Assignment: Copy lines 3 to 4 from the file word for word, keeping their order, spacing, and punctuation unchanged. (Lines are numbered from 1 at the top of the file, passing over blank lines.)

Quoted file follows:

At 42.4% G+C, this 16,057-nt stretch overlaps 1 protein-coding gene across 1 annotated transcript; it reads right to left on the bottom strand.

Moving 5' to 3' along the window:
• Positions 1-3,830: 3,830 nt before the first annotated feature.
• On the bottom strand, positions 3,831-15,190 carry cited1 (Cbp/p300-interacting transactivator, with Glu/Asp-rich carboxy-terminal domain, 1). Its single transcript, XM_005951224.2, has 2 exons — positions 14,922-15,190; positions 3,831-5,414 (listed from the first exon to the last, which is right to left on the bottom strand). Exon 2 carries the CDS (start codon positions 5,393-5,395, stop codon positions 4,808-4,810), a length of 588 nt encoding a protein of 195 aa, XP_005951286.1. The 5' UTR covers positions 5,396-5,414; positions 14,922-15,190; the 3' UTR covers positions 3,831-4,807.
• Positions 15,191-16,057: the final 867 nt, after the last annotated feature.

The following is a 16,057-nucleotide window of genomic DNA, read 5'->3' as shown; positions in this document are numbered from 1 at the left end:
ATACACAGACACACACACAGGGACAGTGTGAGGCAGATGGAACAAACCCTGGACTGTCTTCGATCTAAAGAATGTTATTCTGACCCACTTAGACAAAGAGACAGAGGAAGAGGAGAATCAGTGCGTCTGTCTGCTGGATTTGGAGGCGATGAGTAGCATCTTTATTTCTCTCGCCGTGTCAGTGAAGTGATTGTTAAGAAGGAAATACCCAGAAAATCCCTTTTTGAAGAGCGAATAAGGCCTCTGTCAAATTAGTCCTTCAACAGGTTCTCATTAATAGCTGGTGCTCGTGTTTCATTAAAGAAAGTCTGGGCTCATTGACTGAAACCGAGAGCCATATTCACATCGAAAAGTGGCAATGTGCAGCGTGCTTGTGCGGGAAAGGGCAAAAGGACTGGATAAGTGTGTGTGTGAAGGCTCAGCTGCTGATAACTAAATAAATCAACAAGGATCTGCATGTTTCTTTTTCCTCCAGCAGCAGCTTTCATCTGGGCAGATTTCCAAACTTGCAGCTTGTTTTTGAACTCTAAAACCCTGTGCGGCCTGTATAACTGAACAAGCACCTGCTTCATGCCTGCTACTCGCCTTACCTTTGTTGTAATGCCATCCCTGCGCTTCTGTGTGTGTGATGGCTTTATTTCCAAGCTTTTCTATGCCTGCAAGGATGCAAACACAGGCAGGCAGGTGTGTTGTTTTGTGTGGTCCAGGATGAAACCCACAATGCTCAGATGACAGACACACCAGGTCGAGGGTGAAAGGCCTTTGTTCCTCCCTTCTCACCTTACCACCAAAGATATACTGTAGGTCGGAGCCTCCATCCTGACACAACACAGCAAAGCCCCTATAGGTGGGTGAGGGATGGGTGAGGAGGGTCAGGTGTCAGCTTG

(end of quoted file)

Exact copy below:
• Positions 1-3,830: 3,830 nt before the first annotated feature.
• On the bottom strand, positions 3,831-15,190 carry cited1 (Cbp/p300-interacting transactivator, with Glu/Asp-rich carboxy-terminal domain, 1). Its single transcript, XM_005951224.2, has 2 exons — positions 14,922-15,190; positions 3,831-5,414 (listed from the first exon to the last, which is right to left on the bottom strand). Exon 2 carries the CDS (start codon positions 5,393-5,395, stop codon positions 4,808-4,810), a length of 588 nt encoding a protein of 195 aa, XP_005951286.1. The 5' UTR covers positions 5,396-5,414; positions 14,922-15,190; the 3' UTR covers positions 3,831-4,807.